It is high time San Jose joined the big leagues and moved to a strong mayor form of government. The recent response by City Manager Debra Figone to Councilmember Pierluigi Oliverio’s public suggestion on who should be the next police chief is simply another example of the bush-league government system that regulates elected officials to second-class status.
If this were New York, Chicago, San Francisco or Los Angeles, such a rebuke from the hired help would have never occurred. Moreover, it is the duty and the right of elected officials to opine on weighty matters such as who should serve in our city.
Regardless of whether you agree or disagree with Councilman Oliverio’s opinion on the matter, a stinging public reprimand from an appointed public employee at an elected official is out of line.
Nobody voted for the city manager and she is supposed to work for him and the council—not the other way around. If a councilmember wants to give their opinion, a subordinate should not be publically chastising them. Moreover, it should be taken into consideration, not dismissed as interfering with the process.
But the larger issue is that San Jose suffers from its governance. If San Francisco Mayor Ed Lee or Oakland Mayor Jean Quan talk to officials in Sacramento, Washington or a business that wants to relocate, they can make the deal. They have authority. Mayor Reed can only opine. Under the arcane city manager form of government, Reed has to defer to an unelected appointee who has the actual authority to make things happen.
In nearly every other large city in the nation, it is the mayor and not the bureaucrats who run the public business. This makes the most powerful public official in those cities directly accountable to the people. It also gives these cities a huge advantage, because they can make decisions in real time.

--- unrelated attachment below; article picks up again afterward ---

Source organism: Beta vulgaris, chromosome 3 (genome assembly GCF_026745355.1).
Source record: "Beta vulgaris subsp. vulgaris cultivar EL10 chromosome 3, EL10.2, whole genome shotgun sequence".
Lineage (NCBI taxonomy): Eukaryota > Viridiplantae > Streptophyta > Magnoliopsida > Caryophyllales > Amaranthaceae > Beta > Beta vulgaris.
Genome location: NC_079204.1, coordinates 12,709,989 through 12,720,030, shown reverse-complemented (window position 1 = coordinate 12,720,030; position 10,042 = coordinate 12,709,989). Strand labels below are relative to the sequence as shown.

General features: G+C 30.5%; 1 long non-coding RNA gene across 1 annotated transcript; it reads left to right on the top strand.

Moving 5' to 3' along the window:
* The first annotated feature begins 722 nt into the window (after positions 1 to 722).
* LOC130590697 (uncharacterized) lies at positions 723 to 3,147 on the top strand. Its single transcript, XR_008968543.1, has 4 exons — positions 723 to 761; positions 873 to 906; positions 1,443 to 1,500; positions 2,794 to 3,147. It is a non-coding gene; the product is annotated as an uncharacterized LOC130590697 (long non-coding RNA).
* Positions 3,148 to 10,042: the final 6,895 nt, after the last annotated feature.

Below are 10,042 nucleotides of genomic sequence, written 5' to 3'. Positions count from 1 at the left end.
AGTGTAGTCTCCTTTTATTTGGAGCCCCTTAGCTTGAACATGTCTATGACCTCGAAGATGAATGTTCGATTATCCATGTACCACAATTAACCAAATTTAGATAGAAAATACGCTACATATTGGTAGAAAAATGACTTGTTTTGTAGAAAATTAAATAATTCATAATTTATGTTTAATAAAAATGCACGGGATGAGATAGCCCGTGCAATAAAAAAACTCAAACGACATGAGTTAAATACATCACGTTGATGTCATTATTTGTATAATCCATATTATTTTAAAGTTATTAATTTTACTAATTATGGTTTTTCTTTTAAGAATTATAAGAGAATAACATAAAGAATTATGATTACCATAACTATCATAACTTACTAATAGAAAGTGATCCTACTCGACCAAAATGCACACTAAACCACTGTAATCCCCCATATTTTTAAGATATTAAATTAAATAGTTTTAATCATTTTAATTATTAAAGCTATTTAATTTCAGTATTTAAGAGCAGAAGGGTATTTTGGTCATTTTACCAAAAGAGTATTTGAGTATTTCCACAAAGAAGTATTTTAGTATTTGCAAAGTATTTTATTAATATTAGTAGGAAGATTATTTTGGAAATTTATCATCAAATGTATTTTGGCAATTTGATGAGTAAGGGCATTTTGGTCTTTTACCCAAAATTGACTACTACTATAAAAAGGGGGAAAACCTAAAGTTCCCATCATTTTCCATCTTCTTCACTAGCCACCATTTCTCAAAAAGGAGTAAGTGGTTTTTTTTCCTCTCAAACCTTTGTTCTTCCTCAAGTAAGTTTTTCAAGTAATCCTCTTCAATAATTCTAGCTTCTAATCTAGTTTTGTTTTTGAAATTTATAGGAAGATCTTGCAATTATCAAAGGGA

The difference in clout is enormous. When Ed Lee calls MLB Commissioner Bud Selig, do you think his calls are returned? We know Mayor Reed’s calls are not. Can anyone imagine the political fall-out if Selig failed to call back Michael Bloomberg or Rahm Emanuel? Because of their influence, they could have a profound effect on those who regulates baseball. These mayors are not to be trifled with and real power can be exerted on behalf of those they represent.
The arguments against a strong mayor don’t have merit. Some people don’t like this mayor or that mayor. So what? That’s who we elect. They are the face of the city, they get the credit or the blame for anything that happens anyway. The majority of voters don’t even know the current city manager’s name, let alone what she looks like, what her policy agenda is or how she implements it.
But when something goes wrong, everyone blames the mayor and council. When something happens, constituents call Mayor Reed, not Deb Figone. The mayor shouldn’t have to put them on hold and plead with an unelected bureaucrat to get something done. He should be able to authorize it on the spot.
Some say a city manager is more “professional.” Well, that works in Morgan Hill, but big cities need someone who can speak for them and provide the leadership and clout that causes Sacramento, Washington D.C. and especially businesses to take them seriously.
In the 1980s, Mayor Tom McEnery increased the clout of the mayor’s office, in what many considered a transitional phase to a strong-mayor form of government. Thirty years later, it is past time to complete the transition and put the people’s representative fully in charge.
Rich Robinson is a political consultant in Silicon Valley.